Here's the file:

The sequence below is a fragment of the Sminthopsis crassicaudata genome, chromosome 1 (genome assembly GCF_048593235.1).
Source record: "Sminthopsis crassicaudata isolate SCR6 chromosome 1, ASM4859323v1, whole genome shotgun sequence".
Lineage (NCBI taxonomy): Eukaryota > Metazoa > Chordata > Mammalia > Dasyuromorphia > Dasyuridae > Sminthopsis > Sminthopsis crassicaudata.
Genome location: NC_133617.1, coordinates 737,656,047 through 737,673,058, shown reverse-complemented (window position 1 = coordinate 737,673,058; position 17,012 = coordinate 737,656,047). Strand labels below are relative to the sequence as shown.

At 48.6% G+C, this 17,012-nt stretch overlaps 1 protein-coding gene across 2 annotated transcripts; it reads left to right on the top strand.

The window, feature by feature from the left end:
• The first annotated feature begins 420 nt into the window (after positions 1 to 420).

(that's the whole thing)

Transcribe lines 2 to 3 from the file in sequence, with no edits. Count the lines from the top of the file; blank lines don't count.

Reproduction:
Source record: "Sminthopsis crassicaudata isolate SCR6 chromosome 1, ASM4859323v1, whole genome shotgun sequence".
Lineage (NCBI taxonomy): Eukaryota > Metazoa > Chordata > Mammalia > Dasyuromorphia > Dasyuridae > Sminthopsis > Sminthopsis crassicaudata.